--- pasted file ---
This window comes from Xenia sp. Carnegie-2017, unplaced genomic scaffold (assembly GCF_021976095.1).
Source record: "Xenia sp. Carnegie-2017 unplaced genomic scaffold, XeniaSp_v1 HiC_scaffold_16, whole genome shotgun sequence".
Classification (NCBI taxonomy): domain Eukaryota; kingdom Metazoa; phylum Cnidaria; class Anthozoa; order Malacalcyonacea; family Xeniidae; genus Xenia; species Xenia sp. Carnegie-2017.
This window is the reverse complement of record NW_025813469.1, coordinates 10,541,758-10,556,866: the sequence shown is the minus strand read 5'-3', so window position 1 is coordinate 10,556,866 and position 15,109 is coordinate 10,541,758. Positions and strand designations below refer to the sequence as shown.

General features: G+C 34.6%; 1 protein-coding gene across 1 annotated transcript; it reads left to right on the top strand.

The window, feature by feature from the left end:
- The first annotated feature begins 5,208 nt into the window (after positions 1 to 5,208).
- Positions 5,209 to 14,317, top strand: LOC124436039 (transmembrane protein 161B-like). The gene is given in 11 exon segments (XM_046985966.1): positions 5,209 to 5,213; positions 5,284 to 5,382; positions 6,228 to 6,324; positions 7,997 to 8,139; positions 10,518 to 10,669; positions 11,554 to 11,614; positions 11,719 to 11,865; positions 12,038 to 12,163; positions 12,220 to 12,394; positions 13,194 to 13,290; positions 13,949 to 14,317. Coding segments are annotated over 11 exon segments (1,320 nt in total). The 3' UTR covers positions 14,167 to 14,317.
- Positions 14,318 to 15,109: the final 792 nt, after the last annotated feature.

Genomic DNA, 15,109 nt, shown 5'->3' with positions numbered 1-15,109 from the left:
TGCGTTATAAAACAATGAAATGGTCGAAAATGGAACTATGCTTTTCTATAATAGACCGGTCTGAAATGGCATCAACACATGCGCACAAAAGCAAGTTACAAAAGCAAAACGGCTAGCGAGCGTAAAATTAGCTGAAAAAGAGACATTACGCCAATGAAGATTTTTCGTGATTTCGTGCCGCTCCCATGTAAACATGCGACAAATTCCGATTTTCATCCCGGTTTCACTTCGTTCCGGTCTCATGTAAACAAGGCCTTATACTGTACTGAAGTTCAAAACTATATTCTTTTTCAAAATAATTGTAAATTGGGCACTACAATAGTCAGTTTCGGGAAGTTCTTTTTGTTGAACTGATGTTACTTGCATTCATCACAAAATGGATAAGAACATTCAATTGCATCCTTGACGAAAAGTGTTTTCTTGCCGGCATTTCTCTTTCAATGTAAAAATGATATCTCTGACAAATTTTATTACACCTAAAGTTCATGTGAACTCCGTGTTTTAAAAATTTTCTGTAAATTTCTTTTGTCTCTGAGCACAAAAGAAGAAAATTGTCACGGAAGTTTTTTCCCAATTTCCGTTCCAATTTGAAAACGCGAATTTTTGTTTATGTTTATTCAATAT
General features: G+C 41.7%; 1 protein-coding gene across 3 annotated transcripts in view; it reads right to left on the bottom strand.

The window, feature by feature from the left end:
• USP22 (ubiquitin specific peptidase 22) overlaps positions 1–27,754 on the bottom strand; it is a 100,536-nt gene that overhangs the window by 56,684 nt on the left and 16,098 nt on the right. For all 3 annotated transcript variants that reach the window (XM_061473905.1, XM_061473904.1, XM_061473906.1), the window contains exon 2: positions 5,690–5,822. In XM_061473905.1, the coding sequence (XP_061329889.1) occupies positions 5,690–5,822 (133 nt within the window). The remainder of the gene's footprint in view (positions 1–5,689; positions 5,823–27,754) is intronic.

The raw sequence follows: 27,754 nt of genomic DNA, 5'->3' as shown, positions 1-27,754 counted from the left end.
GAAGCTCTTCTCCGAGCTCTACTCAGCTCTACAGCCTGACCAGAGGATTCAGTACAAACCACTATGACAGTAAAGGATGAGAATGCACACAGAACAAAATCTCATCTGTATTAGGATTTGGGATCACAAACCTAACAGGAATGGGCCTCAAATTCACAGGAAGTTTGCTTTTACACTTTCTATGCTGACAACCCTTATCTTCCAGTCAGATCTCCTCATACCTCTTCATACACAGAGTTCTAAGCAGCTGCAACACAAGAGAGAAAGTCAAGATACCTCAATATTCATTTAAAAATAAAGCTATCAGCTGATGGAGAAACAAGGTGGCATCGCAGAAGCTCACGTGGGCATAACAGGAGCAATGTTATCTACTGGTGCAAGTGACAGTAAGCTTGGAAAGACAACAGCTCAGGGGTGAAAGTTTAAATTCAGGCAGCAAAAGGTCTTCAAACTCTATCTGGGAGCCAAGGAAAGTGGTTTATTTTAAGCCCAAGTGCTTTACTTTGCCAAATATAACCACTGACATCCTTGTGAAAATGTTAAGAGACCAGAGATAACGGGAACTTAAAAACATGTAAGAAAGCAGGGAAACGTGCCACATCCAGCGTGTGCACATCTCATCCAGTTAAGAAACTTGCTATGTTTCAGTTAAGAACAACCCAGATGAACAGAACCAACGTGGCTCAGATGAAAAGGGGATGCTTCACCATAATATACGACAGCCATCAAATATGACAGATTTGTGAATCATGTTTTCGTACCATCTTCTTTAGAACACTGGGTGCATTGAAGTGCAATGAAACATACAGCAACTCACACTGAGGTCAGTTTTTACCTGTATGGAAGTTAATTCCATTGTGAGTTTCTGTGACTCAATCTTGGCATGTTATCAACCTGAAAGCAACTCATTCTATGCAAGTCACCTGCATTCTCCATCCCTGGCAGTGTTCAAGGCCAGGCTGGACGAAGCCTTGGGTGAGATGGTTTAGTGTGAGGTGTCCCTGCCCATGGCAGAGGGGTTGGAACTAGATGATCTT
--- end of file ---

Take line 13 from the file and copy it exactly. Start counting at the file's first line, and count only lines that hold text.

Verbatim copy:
The window, feature by feature from the left end: